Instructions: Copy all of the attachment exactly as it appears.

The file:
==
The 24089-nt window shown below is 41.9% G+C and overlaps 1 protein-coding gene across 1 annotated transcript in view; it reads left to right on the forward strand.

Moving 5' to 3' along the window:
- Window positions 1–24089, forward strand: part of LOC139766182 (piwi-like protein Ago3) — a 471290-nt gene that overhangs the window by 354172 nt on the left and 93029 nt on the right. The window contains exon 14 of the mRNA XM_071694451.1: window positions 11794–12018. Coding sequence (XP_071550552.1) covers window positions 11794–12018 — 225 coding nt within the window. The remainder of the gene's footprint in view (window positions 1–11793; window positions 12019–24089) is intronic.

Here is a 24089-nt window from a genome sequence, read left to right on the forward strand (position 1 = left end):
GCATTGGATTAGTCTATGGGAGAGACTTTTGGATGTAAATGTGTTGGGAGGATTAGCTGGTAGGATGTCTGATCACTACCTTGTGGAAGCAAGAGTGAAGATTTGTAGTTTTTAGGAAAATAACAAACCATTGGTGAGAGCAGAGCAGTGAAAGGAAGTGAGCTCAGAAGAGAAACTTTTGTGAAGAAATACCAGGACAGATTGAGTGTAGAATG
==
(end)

The 24089-nt window shown below is 41.9% G+C and overlaps 1 protein-coding gene across 1 annotated transcript in view; it reads left to right on the forward strand.

Moving 5' to 3' along the window:
- Window positions 1–24089, forward strand: part of LOC139766182 (piwi-like protein Ago3) — a 471290-nt gene that overhangs the window by 354172 nt on the left and 93029 nt on the right. The window contains exon 14 of the mRNA XM_071694451.1: window positions 11794–12018. Coding sequence (XP_071550552.1) covers window positions 11794–12018 — 225 coding nt within the window. The remainder of the gene's footprint in view (window positions 1–11793; window positions 12019–24089) is intronic.

Here is a 24089-nt window from a genome sequence, read left to right on the forward strand (position 1 = left end):
GCATTGGATTAGTCTATGGGAGAGACTTTTGGATGTAAATGTGTTGGGAGGATTAGCTGGTAGGATGTCTGATCACTACCTTGTGGAAGCAAGAGTGAAGATTTGTAGTTTTTAGGAAAATAACAAACCATTGGTGAGAGCAGAGCAGTGAAAGGAAGTGAGCTCAGAAGAGAAACTTTTGTGAAGAAATACCAGGACAGATTGAGTGTAGAATG